While this prereading activity is especially good, Hart’s Teacher’s Guide to The City of Ember has many other ideas for activities that could be used both during the time that students are reading the book and afterward.
Gay’s website contains quizzes, activities, writing lessons, and vocabulary that corresponds to every chapter or two. The content is pretty basic and perfect for younger students who would be reading this book (perhaps a little too simple for older students). The quizzes are very simple and well-written, containing mostly multiple-choice questions which will check students’ comprehension of the reading. Some of the activities include researching what a generator is, decoding codes, explanations of moths, etc. They give background information into different aspects of the novel or present students with real-life applications. Also included are writing lessons already planned out which tie the lessons (such as quotations, settings, etc.) back into the novel.
Walden Media, responsible in part for the production of the movie based off of the book, has a portion of their educator website dedicated to activities related to The City of Ember. Included are activities that help students become acquainted with various aspects of the book, including underground cities, time capsules, etc. The activities generally involve learning about
real-life applications and then have instructions on how students can build small-scale models or otherwise apply the information in a hands-on manner. The many activities explore various aspects of learning such as creative problem solving and group projects using different basic subjects ranging from science to social studies.
This website, though giving ideas for a final exam related to the novel, gives many good ideas of activities that could accompany the reading. There are writing activities, but others branch out into other subjects, such as art, music, science, etc. If you (as a teacher) haven’t already read the novel, you will need to read it first to know which activities are appropriate for which part of the book (this is important as the website is designed as offering ideas for a final, though many of them don’t include any essential information from the final chapters).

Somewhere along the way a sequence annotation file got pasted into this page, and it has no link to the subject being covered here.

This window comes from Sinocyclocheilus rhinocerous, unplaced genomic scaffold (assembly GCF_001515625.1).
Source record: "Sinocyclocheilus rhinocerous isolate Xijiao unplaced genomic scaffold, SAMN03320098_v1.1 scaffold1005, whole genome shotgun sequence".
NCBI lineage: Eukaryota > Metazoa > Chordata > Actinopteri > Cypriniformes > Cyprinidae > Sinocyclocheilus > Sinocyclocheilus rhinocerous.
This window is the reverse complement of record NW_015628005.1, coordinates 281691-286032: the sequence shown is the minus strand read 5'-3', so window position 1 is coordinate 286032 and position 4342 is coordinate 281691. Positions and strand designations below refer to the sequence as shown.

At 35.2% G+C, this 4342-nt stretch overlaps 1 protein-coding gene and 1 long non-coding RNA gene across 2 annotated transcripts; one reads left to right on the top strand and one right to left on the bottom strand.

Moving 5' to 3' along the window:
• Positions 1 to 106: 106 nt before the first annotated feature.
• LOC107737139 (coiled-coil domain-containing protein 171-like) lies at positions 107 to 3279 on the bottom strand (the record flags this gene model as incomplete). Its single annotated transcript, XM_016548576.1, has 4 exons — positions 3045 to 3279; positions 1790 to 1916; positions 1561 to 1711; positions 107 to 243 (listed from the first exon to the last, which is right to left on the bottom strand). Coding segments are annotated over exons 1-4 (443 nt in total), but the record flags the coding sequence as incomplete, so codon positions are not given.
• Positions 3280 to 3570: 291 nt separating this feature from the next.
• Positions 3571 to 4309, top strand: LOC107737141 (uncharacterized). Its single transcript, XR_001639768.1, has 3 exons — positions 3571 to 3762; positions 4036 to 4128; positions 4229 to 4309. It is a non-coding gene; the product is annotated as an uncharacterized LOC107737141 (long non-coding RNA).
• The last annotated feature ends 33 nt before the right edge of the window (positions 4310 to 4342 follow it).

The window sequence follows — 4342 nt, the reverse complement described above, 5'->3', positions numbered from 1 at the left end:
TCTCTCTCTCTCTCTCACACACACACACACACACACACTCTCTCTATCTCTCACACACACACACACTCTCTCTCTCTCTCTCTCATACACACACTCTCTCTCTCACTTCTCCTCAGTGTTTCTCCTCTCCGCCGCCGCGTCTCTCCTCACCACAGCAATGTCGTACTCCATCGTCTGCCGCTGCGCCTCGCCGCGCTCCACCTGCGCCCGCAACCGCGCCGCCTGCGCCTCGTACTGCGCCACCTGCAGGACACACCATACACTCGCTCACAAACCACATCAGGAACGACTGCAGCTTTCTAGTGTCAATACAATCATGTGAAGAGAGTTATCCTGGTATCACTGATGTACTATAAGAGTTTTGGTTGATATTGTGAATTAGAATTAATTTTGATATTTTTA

It is good to note that many of the activities listed on this website are not ideal for the entire classroom to participate in simultaneously. Rather, they are more designed as personal (or perhaps small group) projects which students will need to develop on their own.
The following PDF file is an action-research plan prepared by Kathleen M. Poe. The plan is designed with heavy emphasis on science, though it can be useful to an English teacher (or could even be used to create an inter-department project through English and science collaboration). Much of the article focusing on reporting results that Poe found in her teaching and studies, though it does focus primarily on The City of Ember. Thus it doesn’t work well directly as a lesson plan or activity, but it can give many good ideas upon investigation. It focuses on generators and alternative power sources, both in the real world and as they are used in the book. Page 4 includes a test of 10 short answer questions based on both the novel and power sources in general.
The following link contains two responses by teachers explaining (very briefly) different activities that they did related to The City of Ember. The inquiry was originally posted on a teacher online chatboard, to which both “Dianne” and “Jeanius” responded. The details are scarce; you’ll largely have to fill in where they just mention certain things. Nevertheless, it can be refreshing to read what other teachers (as opposed to some of the more formal education references heretofore listed) have come up with and be good to spark some ideas of your own.